Microplastics and marine environment

Giulia Realdon,
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Summary

Marine micro-plastics are a relatively recent issue in research (Thompson et al. 2004), in the media and in education and, due to novelty and relevance, they are a suitable topic for addressing Ocean Literacy within science teaching to different age groups.
In fact marine micro-plastics can be used to introduce Ocean Literacy and environmental science, but also traditional science subjects like biology, chemistry and Earth science, with a system approach focused on "understanding the Ocean's influence on humans and human influence on the Ocean".

Inspired by the growing public interest for marine micro-plastics and by the lack of specific teaching activities in our country (Italy), we developed a vertically articulated curriculum on micro-plastics for students aged 5-15 years.
Our proposal is based on a number of practical activities realized with different language and communication styles to be suitable for different age groups.

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Context

Audience

Age 5-7: common curriculum
Age 8-13: common curriculum
Age 14-16: common curriculum

Skills and concepts that students must have mastered

According to the different ages different skills and concepts are requested in advance.
Age 5-7: basic concepts about the sea and food chains (bigger fish eat smaller fish)
Age 8-13: to be able to read different plastics symbols, to perform simple practical experiences (floating, bending,...) to fill in worksheets
Age 14-16: to be able to read the composition on personal care products,
to perform simple lab procedures (dissolving, filtering), to make simple calculations based on proportions

How the activity is situated in the course

The activities address environmental education within (natural) sciences curriculum for different ages. They can be used to complement the study of theoretical issues by means of practical activities.

Goals

Content/concepts goals for this activity

ecosystems and food chains
bio-geo-chemical cycles
organic chemistry
natural resources
pollution

Higher order thinking skills goals for this activity

For older students (14-16): to see the global picture of the use of natural resources and the impact on the environment within an Earth Systems approach.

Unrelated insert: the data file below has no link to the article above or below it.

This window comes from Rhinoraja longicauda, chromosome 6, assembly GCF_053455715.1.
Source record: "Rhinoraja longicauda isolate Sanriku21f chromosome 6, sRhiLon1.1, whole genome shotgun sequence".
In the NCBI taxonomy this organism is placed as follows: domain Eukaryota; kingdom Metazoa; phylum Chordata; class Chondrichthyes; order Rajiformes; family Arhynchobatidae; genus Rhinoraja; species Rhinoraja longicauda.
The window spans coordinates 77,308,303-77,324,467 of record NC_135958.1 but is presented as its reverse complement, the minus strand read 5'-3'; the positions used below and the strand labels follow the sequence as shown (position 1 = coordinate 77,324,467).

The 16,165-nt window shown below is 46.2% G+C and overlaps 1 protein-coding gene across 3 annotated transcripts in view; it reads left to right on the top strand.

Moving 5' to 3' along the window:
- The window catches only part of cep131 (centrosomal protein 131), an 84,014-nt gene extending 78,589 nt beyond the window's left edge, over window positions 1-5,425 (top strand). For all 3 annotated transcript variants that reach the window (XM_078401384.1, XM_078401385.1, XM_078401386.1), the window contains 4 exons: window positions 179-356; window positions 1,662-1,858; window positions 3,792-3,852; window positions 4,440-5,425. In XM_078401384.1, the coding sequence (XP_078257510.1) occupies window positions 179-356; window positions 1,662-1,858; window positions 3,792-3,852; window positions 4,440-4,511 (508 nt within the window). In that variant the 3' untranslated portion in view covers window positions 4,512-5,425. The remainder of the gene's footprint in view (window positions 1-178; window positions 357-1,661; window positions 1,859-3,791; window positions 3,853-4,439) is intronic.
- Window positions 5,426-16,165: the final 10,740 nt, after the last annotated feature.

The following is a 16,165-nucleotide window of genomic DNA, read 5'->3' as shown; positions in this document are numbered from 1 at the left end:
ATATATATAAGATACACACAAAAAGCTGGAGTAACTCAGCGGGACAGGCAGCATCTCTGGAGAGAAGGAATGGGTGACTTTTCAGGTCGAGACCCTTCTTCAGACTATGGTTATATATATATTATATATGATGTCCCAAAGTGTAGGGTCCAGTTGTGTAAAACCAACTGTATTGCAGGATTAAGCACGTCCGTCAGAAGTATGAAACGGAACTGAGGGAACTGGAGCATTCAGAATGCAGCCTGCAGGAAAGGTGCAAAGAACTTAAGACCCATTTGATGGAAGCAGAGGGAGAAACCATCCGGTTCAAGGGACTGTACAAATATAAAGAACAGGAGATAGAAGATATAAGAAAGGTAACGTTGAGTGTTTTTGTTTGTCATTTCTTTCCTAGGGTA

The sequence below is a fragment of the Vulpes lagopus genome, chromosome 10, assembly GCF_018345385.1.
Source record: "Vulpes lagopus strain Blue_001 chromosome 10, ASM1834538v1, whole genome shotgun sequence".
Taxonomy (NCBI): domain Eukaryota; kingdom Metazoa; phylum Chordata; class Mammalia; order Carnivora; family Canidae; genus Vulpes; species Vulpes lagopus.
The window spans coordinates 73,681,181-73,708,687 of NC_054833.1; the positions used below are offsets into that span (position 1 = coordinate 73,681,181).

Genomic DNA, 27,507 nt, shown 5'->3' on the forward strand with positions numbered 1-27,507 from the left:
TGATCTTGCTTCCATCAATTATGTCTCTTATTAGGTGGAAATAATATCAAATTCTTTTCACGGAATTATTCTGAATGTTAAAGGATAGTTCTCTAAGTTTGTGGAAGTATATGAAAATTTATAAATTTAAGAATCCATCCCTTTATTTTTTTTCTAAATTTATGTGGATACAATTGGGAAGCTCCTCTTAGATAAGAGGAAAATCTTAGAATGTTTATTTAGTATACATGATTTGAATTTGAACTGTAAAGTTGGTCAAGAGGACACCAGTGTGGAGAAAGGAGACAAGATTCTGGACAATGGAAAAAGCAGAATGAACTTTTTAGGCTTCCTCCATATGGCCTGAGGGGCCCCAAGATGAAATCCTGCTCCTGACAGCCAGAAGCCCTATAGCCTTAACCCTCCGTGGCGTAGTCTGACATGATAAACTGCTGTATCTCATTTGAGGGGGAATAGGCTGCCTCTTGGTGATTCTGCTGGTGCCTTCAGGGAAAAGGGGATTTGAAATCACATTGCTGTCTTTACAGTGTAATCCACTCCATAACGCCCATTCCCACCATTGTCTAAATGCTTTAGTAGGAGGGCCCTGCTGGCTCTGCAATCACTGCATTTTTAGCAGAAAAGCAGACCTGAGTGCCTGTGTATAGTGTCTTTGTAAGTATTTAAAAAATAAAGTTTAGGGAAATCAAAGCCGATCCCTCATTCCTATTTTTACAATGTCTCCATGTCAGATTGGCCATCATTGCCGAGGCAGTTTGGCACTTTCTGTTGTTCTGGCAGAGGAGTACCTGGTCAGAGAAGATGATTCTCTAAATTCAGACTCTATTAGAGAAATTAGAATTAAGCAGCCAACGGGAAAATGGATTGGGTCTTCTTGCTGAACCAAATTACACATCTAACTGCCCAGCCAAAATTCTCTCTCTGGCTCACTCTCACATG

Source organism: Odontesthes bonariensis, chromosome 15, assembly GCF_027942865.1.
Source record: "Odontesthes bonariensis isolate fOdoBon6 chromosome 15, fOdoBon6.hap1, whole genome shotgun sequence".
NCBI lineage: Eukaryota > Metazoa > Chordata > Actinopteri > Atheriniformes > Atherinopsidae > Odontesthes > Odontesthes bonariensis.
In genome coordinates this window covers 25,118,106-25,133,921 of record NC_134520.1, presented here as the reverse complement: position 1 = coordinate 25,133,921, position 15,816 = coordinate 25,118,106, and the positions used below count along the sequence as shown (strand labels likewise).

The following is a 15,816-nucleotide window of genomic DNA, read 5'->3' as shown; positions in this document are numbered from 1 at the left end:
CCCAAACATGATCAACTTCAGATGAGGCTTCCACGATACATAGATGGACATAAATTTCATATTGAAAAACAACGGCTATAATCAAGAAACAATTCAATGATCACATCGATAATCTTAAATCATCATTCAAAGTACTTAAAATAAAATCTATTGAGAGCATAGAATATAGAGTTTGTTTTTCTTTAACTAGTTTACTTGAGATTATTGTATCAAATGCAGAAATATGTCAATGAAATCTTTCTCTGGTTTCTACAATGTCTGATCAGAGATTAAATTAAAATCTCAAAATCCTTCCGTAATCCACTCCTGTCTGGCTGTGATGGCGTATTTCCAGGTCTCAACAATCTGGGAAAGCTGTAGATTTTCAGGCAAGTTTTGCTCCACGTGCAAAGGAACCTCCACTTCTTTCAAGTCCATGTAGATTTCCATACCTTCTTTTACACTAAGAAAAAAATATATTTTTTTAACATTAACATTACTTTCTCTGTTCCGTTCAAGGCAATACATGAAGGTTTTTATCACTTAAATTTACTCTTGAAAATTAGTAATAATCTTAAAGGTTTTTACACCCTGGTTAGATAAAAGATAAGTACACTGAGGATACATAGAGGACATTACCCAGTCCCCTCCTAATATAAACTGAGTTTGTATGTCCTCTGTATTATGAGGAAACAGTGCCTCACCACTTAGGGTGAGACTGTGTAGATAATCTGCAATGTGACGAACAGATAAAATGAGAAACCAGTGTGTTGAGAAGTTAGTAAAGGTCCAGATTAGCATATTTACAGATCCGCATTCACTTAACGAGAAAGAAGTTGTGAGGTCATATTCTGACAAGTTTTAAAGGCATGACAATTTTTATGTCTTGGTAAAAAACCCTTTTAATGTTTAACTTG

Other skills goals for this activity

According to the age: perform dramatization, group working, active participation in group discussion, recognize problems and propose solutions.

Description and Teaching Materials

For younger students (age 5-7) we use drama to address micro-plastics bioaccumulation in marine food chains: children act as fish of different trophic levels who pretend to "eat" micro-plastics models (built from plastic bottles) until the biggest fish is captured and ends up as a "meal" shared by other pupils. Teachers guide the performance and stimulate observations and remarks about the origin of micro-plastics and the correct management of plastic objects.

For students aged 8-13 we propose observation and manipulation of common household plastic objects, followed by physical/chemical testing of different polymers to understand plastics characteristics that make these materials valuable but troublesome at the same time.
Students then observe sand samples, taken from a local beach, containing natural components and man-made fragments (including micro-plastics), so they can directly experience the fate of dumped plastic, discussing more sustainable management of plastic objects.

For older (14-16) students we introduce primary micro-plastics by means of personal care products containing micro-beads: students learn to recognize the presence of micro-beads by reading the product's composition, then measure micro-beads content of one of these products and calculate a possible annual dispersion of micro-beads from their town to the sea. Also this activity is followed by classroom discussion about possible solutions to micro-beads water pollution.

Lesson plans containing these activities have been published - and are freely accessible - in European and in Italian science teacher's journals (EIROforum Science in School, Pearson Italia Science Magazine).
Microplastics: small but deadly: article with activities for ages 8-16 (Acrobat (PDF) 381kB Jun5 17)
Going Fishing: activity for ages 5-7 (Acrobat (PDF) 1.9MB Jun5 17)


Teaching Notes and Tips

The first experiment should be carried out in a fume cupboard or, if this is not possible, close to an open window.

Assessment

Age 5-7: classroom discussion + test on correct separate collection of waste for recycling
age 8-13: work-sheet (on different polymers characteristics probed through simple physical/chemical tests) + classroom discussion on correct plastics management and disposal
Age 14- 16 work-sheet (calculations on micro-beads dispersion) + classroom discussion on how to address micro-beads water pollution.

References and Resources

Article published in the European teachers' journal "Science in School", issued by EIROforum, the partnership of the 8 main European inter-governmental research institutions (CERN, EMBL, ESA, ESO, ESRF, EUROfusion, XFEL, ILL)
http://www.scienceinschool.org/content/microplastics-small-deadly
http://www.scienceinschool.org/sites/default/files/teaserMaterial/microplastics_worksheet.pdf
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